On the other hand, Bruce doesn’t seem to be saying you can’t kill the person in the past; he seems to be saying that if you did kill them, it wouldn’t make any difference.  This may have more to do with what TV Tropes calls “ontological inertia” (see here, but also here).  Bruce’s approach seems to allow for wild inconsistency in the timeline, because I can be alive in 2019 even after being killed in 1971.

The simplest answer may be to conclude that Bruce wasn’t a very good physicist; maybe Tony silently corrected Bruce’s theory when Tony finally did agree to join the party.

Branching Timelines

At some point in SF history, people realized that the whole paradox thing could be avoided by introducing a third theory, the notion of multiple branching timelines.  Niven’s phrase is “multiple time tracks.”  If you change the past, the original future going forward from that point remains unchanged, but a new future comes into existence, branching off to take into account the change.  (The character making the change always seem to end up in the new branch, not the old.)  We can have our cake and eat it too:  one version of me devours the cake, but another, equally real, version of me prudently saves the cake for later.

The multiple-timeline approach gains some headway from the general popularity of alternate-history stories, and some plausibility from the fact that physicists take seriously the suggested “many-worlds” interpretation of quantum mechanics.  It appears to solve the problem of time paradoxes.  However, it runs very close to an assumption that would make it impossible to tell a good story at all.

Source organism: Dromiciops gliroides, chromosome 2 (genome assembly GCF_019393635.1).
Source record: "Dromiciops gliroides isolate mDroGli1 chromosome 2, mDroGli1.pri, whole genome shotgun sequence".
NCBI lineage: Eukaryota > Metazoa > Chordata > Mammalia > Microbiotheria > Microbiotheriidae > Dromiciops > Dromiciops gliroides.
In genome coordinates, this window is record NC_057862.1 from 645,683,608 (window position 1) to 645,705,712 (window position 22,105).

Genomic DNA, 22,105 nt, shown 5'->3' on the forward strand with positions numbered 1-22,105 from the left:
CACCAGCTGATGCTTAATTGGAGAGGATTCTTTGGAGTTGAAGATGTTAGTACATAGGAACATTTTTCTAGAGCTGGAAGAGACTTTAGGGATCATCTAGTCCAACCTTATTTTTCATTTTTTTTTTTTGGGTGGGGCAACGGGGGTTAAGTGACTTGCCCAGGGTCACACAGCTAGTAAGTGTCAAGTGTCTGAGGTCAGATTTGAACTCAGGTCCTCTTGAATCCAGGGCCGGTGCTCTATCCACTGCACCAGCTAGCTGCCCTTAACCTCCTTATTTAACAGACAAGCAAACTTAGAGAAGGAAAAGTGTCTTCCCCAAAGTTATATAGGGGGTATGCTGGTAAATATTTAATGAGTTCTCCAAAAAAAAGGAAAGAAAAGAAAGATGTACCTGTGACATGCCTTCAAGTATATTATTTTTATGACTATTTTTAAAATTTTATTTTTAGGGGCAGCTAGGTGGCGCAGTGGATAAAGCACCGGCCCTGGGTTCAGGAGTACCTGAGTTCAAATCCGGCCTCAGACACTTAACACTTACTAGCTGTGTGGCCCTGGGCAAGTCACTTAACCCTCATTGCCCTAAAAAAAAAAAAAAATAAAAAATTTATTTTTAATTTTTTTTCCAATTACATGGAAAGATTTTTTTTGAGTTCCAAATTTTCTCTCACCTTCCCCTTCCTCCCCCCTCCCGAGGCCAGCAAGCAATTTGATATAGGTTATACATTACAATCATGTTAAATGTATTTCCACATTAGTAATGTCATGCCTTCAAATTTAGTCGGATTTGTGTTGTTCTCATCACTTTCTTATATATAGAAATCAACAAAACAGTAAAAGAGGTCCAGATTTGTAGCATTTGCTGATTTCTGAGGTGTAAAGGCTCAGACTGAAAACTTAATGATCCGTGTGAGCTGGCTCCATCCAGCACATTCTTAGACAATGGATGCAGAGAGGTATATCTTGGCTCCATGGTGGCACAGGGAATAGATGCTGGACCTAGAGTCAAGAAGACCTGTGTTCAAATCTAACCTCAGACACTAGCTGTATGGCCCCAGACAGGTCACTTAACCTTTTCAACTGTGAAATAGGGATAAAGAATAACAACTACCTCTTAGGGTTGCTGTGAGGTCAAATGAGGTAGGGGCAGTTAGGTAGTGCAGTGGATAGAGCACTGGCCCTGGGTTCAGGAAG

Stories are about action and choice.  A mere recounting of a series of experiences that happen to someone wouldn’t be much of a story (which is one reason the ending of 2001:  A Space Odyssey is so weak).  James Michener’s introduction to the novel Hawaii (1959), which describes the geological formation of the islands, is only part of a story because it lays the groundwork for what the characters later say and do.

All the Myriad Ways coverIf every possible alternative branched off a new timeline whenever there were options, there would be no point in making a choice, because whichever choice I made, another version of me would make the opposite choice.  Niven captures the problem exactly:

. . . did you ever sweat over a decision?  Think about one that really gave you trouble, because you knew that what you did would affect you for the rest of your life.  Now imagine that for every way you could have jumped, one of you in one universe did jump that way.

Now don’t you feel silly?  Sweating over something so trivial, when you were going to take all the choices anyway.  And if you think that’s silly, consider that one of you still can’t decide . . .  (p. 117)

The title story in All the Myriad Ways explores exactly that issue—what would happen if people really started to believe that all alternatives were equally real.

But suppose we assume that every choice doesn’t spawn alternate universes—just the changes caused by time travel, by backward causality.  That doesn’t destroy all narrative in the way just described.  It just ruins the story you’re trying to tell.  The main characters move heaven and earth to get into the past and make the necessary change.  They succeed!  Whew.  Victory.  —Except that in another universe, the original one, they didn’t succeed.  Somewhere, the sad failures who are Marty McFly’s parents still languish by the TV.  That’s not a really satisfying conclusion.